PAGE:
St. Petersburg resident sentenced to 5 years in prison for preparing Kazan Cathedral terror attack
ST. PETERSBURG. Aug 9 (Interfax) - At its visiting session in St. Petersburg the Moscow District Military Court has delivered a judgment to Yevgeny Yefimov, the third of five defendants in the case into a terrorist attack planned at the Kazan Cathedral, for prevention of which Russian President Vladimir Putin has thanked his U.S. counterpart Donald Trump.
"Yefimov is found guilty and is sentenced to five years of imprisonment at a high-security penal colony and a fine in the amount of 100,000 rubles," Judge Roman Kiforenko said, reading out the sentence.
The court has thus completely agreed on the prosecutors' stance.
Four other defendants Shamil Omargadzhiyev, Aliskhan Esmurziyev, Firuz Kalavurov and Anton Kobets were arrested, along with Yefimov, and charged with the failure to report the planned terror attack as part of the cases over the terrorist attack planned at the Kazan Cathedral.
Omargadzhiyev was sentenced to two years and a half in a general-security penal colony and a fine amounting to 50,000 rubles. Esmurziyev received a two-year prison term and a fine in the amount of 50,000 rubles. St. Petersburg's Smolninsky District Court is hearing Kalavurov's case. The Vyborg District Court extended the term in arrest to Kobets on August 6.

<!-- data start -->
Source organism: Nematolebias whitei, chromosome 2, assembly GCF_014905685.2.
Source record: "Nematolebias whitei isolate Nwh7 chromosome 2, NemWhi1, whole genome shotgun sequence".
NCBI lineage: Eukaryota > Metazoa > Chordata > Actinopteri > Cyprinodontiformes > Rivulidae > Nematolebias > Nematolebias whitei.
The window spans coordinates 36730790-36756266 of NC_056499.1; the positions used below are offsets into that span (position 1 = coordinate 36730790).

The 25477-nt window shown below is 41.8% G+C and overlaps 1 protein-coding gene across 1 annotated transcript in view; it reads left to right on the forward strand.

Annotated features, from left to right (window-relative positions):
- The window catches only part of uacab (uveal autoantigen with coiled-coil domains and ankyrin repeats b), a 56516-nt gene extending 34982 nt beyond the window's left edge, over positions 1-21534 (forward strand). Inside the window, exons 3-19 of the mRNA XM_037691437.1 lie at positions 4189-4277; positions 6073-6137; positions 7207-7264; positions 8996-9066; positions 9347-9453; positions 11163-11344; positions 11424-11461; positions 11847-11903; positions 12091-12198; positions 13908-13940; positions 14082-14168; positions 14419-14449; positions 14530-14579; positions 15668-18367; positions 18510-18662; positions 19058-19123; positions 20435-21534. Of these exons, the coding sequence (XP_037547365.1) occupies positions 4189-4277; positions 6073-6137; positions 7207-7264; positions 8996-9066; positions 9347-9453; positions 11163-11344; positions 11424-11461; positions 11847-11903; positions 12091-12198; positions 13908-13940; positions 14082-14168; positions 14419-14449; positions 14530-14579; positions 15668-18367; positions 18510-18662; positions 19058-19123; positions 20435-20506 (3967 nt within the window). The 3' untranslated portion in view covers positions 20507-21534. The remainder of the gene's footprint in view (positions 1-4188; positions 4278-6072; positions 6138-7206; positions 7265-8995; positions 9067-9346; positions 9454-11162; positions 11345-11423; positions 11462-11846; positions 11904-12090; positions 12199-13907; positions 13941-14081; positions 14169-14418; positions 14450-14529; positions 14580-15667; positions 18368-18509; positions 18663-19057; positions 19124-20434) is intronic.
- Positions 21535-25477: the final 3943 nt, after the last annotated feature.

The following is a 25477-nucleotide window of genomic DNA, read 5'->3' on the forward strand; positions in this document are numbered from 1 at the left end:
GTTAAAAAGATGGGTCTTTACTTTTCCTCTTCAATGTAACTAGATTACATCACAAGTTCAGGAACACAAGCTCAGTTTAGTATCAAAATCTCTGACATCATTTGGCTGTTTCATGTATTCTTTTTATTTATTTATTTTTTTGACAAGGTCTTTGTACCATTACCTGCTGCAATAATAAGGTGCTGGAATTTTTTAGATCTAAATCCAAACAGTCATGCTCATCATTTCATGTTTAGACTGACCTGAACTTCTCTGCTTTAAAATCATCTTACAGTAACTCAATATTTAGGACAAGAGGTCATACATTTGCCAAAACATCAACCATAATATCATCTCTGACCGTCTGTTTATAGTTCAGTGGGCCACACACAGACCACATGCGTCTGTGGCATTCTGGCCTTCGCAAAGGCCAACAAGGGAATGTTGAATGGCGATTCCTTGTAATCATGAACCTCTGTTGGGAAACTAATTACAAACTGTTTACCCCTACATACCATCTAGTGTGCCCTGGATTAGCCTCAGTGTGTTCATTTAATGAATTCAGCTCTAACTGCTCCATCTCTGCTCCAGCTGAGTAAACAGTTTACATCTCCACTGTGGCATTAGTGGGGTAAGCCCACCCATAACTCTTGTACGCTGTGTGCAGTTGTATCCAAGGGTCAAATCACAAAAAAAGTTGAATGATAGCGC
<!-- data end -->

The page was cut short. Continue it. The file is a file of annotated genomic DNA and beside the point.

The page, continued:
In December 2017, the Federal Security Service reported the detention of seven members of the ISIL international terrorist organization banned in Russia who were planning terrorist attacks at crowded venues. Five persons were identified as defendants as part of several criminal cases. It was not reported that another two detainees faced any charges.
"The Russian Federal Security Service has uncovered and suppressed the illegal activity of a secret group of ISIL members, who were planning to perpetrate deadly terrorist attacks on December 16 of this year by a suicide bomber blasting himself at a cathedral in the city, killing people and exploding improvised explosive devices at crowded venues," according to the statement published on the website of the Federal Security Service's St. Petersburg branch on December 15, 2017.
The terrorist group was ruled by ringleaders from foreign countries through the Telegram messenger service, it said.